Question: For some reason, one outcome of a decade-long
democratic reform has been the revival of the autocracy - the building
of an authoritarian regime. Why?
Strugatsky: Because we cannot do it any other way yet.
We can only hope that this is merely a
stage in the transition from the accustomed totalitarian Russian system
to a totally unaccustomed democratic system. At the end of the day, we
are less than 20 years removed from classic totalitarianism - less than
the lifetime of one generation.
Question: How long could the "authoritarian stage"
last in Russia - until, for example, an economic catastrophe strikes with
the plummeting of oil prices?
Strugatsky: Should - God forbid - an apocalypse, called
"the crash of oil prices," occur, a real "authoritarian
stage" will set in. The present situation will be just the thin end
of the wedge - nothing compared with what is to come. A new serious decline
in living standards will only be compensated by a further tightening of
the screws. It is another matter that the screws are not what they used
to be. So what - a new Great anti-bureaucratic Revolution? God forbid!
There has been enough trouble, enough damage caused already. High oil
prices impede our advancement. ("Why do we need advancement if things
are going so well for us?") With low oil prices advancement raises
its head, but then it turns out that this is the head of a dragon (uprising,
coup, revolution, etc.).
Question: The desire of the people to swap freedom and democracy
for order and security is unmistakable. Is this a purely Russian phenomenon?
Strugatsky: This is characteristic of any country with
a rich totalitarian past. In 1933, the Germans traded freedom and democracy
for "order and statehood." But Nazism is a dictatorship of nationalists.
Ours is somewhat different - a dictatorship of bureaucrats. The similarity
comes from dictatorship. The common denominator is dictatorship. Always
and everywhere it has the same characteristics: the iron hand, the rigid
vertical chain command, unbridled demagoguery, the enemy stereotype, etc.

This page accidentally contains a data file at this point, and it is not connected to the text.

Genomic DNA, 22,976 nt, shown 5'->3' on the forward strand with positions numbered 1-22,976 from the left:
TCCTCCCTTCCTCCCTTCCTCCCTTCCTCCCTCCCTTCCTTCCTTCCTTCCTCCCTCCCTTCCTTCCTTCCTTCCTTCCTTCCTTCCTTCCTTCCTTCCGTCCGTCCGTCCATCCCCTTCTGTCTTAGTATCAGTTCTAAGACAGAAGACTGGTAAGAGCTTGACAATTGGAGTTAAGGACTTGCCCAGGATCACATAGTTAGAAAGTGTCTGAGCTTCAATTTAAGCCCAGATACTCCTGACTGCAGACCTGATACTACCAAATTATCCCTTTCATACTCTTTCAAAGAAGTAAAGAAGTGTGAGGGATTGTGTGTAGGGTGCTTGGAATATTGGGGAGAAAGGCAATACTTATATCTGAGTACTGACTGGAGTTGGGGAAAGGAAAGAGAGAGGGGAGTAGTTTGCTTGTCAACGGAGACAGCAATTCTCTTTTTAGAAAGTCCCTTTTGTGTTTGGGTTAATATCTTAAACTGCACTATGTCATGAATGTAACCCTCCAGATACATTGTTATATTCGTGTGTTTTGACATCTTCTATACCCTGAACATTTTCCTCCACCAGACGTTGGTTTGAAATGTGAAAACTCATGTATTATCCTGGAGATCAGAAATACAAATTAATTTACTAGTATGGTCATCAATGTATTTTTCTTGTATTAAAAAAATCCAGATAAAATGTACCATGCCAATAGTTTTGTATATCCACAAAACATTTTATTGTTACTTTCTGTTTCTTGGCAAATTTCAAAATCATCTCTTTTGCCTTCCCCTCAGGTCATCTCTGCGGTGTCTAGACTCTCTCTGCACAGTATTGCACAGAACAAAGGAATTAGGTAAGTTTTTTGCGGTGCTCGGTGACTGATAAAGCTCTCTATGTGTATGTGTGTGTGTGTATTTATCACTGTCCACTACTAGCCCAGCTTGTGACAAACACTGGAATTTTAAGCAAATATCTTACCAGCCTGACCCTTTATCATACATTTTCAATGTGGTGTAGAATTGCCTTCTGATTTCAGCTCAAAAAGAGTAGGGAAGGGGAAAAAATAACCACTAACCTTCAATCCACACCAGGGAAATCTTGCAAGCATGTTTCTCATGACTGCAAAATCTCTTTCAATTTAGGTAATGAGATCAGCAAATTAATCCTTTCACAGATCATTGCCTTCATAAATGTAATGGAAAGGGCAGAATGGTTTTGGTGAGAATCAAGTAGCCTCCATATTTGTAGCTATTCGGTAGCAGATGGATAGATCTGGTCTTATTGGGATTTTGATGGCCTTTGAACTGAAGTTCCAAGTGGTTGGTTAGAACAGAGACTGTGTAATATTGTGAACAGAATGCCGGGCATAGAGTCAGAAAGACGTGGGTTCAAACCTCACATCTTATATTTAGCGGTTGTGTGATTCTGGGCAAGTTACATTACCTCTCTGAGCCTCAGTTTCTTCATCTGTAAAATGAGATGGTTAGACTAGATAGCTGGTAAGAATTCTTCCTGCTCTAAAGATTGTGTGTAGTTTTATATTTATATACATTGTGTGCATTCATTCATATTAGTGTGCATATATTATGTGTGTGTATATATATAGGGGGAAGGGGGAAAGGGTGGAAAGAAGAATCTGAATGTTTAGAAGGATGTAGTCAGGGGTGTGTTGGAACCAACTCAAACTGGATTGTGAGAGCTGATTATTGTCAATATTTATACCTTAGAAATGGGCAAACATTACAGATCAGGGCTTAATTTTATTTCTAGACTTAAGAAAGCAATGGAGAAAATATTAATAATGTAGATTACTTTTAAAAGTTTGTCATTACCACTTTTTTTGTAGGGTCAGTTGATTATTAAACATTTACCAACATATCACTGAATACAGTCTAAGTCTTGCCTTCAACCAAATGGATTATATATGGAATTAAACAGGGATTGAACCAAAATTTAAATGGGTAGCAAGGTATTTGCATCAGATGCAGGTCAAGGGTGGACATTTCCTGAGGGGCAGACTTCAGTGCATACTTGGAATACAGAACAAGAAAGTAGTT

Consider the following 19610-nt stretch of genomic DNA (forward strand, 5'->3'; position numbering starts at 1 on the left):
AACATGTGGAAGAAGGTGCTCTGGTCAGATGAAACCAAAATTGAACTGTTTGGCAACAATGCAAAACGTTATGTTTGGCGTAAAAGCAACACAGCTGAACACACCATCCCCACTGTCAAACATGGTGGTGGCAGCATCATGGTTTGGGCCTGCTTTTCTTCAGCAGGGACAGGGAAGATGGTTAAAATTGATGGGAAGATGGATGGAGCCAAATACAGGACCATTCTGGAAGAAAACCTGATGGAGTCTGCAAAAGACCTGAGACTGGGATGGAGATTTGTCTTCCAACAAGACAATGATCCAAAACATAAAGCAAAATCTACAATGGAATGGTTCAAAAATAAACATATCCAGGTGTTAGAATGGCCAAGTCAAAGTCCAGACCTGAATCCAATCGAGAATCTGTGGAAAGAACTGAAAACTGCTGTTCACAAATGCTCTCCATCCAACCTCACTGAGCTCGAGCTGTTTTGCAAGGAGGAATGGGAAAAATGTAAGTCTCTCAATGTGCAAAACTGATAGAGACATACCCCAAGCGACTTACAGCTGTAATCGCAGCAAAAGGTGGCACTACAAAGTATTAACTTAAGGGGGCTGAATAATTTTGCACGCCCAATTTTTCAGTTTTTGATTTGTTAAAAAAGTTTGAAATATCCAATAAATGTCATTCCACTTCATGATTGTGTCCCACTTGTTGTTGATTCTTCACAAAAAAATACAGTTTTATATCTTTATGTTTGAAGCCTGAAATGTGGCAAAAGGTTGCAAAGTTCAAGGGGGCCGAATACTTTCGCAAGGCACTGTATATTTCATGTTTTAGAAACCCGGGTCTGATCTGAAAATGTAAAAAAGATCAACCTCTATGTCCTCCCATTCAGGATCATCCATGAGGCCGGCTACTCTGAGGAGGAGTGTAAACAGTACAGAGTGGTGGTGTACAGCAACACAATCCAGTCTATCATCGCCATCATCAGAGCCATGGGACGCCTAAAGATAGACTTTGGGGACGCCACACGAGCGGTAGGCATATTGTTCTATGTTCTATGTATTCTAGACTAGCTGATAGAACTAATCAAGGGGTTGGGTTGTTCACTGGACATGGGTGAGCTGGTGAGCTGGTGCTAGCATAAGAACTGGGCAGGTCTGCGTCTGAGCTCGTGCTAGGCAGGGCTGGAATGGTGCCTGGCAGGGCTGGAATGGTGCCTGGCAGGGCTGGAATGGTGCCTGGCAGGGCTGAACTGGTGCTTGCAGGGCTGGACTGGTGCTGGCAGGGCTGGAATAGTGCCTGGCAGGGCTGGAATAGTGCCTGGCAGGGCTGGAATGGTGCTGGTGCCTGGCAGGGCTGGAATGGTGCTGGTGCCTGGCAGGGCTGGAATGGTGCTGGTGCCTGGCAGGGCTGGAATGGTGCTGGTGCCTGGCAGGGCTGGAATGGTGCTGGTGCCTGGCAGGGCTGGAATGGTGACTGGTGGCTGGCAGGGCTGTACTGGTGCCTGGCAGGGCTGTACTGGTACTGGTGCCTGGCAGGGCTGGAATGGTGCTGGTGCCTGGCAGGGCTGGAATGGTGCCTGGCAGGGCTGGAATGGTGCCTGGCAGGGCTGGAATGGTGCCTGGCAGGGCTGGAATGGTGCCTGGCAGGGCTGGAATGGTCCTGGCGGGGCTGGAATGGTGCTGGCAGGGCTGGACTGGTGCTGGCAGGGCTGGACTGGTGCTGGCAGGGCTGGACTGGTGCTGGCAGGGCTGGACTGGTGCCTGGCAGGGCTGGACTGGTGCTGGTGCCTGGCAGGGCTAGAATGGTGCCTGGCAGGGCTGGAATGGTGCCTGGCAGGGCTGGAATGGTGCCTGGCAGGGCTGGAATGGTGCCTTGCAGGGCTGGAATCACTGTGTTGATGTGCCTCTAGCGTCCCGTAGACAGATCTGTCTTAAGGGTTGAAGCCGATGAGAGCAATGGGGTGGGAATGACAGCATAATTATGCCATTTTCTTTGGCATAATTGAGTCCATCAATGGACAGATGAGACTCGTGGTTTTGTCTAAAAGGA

Question: Why is there none of this today in Czechoslovakia,
Poland, Hungary, or Bulgaria? How do they - those that at one time resembled
the USSR - differ from us now?
Strugatsky: As a matter of fact, they never resembled
us. Their peoples are also different, with a different history. The same
holds true for their rulers. Their method of governance is more European.
Simply there are no Soviet troops in those countries now or Soviet secret
police, which were the only source of this "similarity."
Question: You have often said that the country's foreseeable
future will hinge entirely on just one person. What can be expected from
Strugatsky: I believe that his role model is Peter
the Great - of course, without the emperor's Asiatic kinks and excesses.
I strongly suspect that the structure of the pre-War (and pre-Revolutionary)
Russia of 1913 appears optimal to him - not the best possible in principle,
of course, but optimal - the best attainable in specific conditions.
Question: Will a lesson be drawn from the assassination
of [the President of Chechnya] Kadyrov or will there be yet another crackdown
to bring Chechnya to heel? The U.S. administration is now scurrying to
apologize for tortures in Iraq, but over here no one seems to be following
Strugatsky: The Chechnya problem will last for at least
another two generations v maybe even three. The program that Putin is
now trying to carry out there is probably the only viable option. Everything
else is either naive, starry-eyed prattle or outright cannibalism. It
is another matter that this program is working slowly or not at all. I
am afraid that this is the best that can be hoped for under the circumstances.
Question: Many thought that trial by jury was a good thing.
But then a jury acquitted the commandos who killed six innocent people.
Strugatsky: The most horrible part of the story is
that the court did not even try to find out whose orders those commandos
were carrying out. Why was their commanding officer not interrogated?
These are the quirks of domestic jurisprudence. As for the jury court,
well, "people's voice is God's voice." This is public opinion
and nothing can be done about it, at any rate, not in one fell swoop.
Question: Does the fashion for Orthodoxy fit into the 1913
model? Do you think that there is a danger of clericisation?
Strugatsky: I am an agnostic. This is what, I believe,
atheists are called nowadays. I am an inveterate agnostic: I would probably
like to be a believer but I don't know how. However, being a believer
is so convenient. Your life becomes full of meaning and you get a sense
of security and protection, something that is out of reach to any atheist.
But this is faith: spiritual life, the will of conscience. As far as the
church is concerned, things get a little more complicated here. I suspect
that there should not be an intermediary between God and man or this intermediary
should not be a person. The church is a kind of party organization that
is an intermediary between an individual and his faith in the bright Communist
future - with all the ensuing consequences. I think that the danger of
clericisation of our society does exist. But, let's face it, this is not
the most deadly threat in store for us.